The Food and Drug Administration (FDA) has ordered MBI Distributing, Inc. (MBI), also known as Molecular Biologics, to stop production of its over-the-counter (OTC) eye drops and pain relievers.
A consent decree obtained by the FDA shuts down the company which has been found to not be in compliance with FDA manufacturing standards. These deficiencies and other violations have raised concerns as to the safety of the company’s eye drops. Inadequate warnings have also called into question whether consumers can safely use the company’s pain relievers.
The FDA has ordered that BMI stop production until violations found at the Benicia, California, factory are corrected. The agency reports the company has not responded to previous requests to come into compliance with federal standards and that the most current inspection indicated that the firm was not instituting the proper manufacturing controls to maintain sterility in their eye drops.
The FDA also warns that two brand of eye drops, Visitein and Clarity Vision for Life, are unapproved drugs and that the company’s OTC pain relieving drugs, Biogesic, Bio-Ice, and Bio-Heat, are not labeled with the proper warnings to ensure consumer safety.
Consumers, health care providers, and caregivers are advised to discard the following eye drops: Oxydrops; Bright Eyes; Bright Eyes II; Clarity Vision for Life; Visitein; and Can-C as well as the pain relievers Biogesic, Bio-Ice, and Bio-Heat.
The FDA’s action prevents the manufacturer from producing eye drops or drugs until its factory and labeling operations are brought into compliance with the Federal Food, Drug, and Cosmetic Act.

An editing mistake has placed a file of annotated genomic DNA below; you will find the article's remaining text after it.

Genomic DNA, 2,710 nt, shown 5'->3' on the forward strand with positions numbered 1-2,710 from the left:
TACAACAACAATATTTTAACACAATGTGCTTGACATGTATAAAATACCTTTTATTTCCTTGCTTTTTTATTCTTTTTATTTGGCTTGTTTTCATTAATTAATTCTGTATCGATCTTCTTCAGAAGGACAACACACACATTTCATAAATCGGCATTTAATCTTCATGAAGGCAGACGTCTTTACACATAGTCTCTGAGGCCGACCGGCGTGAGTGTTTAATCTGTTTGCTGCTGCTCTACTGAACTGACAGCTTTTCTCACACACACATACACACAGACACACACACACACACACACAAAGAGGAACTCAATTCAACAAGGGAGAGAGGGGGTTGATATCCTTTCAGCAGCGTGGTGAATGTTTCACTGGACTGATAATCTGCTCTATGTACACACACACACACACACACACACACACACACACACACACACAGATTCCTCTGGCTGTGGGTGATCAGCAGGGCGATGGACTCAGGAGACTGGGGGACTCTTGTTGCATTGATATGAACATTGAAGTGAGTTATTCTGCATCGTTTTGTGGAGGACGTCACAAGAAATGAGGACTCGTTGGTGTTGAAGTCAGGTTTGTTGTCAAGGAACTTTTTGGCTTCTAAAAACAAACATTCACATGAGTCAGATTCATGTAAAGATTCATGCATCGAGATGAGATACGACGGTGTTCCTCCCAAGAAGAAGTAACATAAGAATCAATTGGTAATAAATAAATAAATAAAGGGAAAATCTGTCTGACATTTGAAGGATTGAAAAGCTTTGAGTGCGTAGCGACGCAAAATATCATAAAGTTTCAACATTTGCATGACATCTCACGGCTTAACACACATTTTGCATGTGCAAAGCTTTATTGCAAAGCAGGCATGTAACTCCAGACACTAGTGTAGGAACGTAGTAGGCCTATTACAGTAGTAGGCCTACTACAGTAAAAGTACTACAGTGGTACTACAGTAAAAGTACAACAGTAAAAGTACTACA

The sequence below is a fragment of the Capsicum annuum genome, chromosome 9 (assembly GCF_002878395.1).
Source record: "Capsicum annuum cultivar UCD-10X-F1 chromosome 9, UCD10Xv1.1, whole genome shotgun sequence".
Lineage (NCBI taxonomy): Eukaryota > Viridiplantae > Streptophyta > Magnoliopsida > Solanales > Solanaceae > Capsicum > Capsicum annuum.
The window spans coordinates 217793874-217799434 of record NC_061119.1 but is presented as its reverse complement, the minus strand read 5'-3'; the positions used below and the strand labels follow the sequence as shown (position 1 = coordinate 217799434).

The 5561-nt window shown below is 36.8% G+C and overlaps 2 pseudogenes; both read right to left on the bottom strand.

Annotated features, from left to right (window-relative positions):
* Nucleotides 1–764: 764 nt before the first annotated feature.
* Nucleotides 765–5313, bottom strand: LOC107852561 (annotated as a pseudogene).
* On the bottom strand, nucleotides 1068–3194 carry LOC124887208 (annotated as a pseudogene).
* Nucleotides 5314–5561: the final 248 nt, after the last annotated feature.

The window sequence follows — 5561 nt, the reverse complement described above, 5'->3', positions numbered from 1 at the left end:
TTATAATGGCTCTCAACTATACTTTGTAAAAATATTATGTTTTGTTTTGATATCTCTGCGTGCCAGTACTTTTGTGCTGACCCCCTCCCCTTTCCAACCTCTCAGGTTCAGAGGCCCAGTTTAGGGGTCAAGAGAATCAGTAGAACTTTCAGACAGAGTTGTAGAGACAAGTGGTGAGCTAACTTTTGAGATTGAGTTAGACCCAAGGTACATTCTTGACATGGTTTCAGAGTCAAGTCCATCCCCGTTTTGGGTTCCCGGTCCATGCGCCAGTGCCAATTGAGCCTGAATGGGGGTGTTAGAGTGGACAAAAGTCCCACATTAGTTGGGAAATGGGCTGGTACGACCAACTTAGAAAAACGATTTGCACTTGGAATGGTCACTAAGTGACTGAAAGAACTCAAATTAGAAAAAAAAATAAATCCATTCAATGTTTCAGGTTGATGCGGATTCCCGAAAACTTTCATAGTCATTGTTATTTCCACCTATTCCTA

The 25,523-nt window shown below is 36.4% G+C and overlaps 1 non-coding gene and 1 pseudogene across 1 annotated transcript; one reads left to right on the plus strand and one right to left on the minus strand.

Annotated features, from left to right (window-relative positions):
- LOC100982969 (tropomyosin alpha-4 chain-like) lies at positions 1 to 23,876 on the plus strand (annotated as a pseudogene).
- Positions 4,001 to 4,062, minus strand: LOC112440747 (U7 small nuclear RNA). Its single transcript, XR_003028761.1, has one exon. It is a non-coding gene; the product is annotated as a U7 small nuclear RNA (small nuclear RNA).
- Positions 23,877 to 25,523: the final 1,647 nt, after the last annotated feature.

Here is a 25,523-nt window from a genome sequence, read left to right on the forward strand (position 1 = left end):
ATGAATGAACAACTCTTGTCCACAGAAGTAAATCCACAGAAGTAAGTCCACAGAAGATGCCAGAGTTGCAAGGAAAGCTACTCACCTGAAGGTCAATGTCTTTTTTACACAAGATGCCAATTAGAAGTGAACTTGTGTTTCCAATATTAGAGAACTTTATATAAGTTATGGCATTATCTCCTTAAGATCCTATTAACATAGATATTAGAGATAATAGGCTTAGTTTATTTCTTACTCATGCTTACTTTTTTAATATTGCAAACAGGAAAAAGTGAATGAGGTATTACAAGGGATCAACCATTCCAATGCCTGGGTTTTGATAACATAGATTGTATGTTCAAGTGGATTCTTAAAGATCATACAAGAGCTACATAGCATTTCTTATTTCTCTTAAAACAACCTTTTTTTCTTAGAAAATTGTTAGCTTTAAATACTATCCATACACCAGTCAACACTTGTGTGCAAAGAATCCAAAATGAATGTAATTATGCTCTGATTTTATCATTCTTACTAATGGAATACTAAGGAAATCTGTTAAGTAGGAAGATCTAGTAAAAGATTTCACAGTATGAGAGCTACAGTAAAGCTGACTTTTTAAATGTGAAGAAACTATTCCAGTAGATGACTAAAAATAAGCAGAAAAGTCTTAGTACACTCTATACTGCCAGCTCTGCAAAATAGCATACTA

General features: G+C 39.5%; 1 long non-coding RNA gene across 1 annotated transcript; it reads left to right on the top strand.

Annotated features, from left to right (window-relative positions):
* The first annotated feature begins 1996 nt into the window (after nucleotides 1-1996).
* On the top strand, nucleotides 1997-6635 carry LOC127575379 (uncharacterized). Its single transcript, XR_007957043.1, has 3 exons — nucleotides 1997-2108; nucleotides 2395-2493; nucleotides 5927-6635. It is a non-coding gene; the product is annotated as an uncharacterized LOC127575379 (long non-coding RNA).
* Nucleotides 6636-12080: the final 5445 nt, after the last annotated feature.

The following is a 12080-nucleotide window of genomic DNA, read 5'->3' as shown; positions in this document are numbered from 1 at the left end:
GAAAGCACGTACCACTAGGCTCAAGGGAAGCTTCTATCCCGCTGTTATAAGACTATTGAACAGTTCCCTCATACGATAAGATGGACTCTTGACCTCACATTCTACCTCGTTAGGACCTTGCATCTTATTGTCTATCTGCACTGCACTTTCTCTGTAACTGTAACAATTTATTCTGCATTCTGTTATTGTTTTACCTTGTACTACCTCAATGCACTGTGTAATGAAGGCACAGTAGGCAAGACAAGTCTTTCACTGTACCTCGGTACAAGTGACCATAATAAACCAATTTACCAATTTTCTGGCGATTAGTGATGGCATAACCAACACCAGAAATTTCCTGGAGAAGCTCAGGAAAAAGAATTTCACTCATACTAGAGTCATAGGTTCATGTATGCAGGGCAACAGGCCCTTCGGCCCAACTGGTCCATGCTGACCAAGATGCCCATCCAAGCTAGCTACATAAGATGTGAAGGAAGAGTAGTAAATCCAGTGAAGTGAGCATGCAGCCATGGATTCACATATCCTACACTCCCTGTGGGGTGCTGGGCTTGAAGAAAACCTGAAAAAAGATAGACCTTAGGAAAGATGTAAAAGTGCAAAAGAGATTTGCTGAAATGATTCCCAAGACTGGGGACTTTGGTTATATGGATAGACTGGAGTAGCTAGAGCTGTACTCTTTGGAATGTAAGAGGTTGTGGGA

Any adverse events related to these products should be reported to MedWatch, the FDA’s voluntary reporting program at 1-800-FDA-1088; by FAX at 1-800-FDA-0178; by mail to MedWatch, Food and Drug Administration, 5600 Fishers Lane, Rockville, MD, 20857-9787; or online at www.fda.gov/medwatch/report.htm.
The consent decree was submitted to the U.S. District Court for the Eastern District of California by the Department of Justice on behalf of FDA and is subject to approval by the court.
This is the second pharmaceutical company to be shut down by way of a consent decree in recent months. Earlier this year, the FDA shut down the leading generic drug manufacturer, Able Labs.
In a scathing 15-page report to Able Laboratories dated July 6, 2005 and posted on the company’s website (http://www.ablelabs.com/FDA/483.pdf), the FDA revealed that its drastic enforcement action was the result of agency inspectors having found massive record falsification and mismanagement by Able in order to elude FDA detection of several defective medications.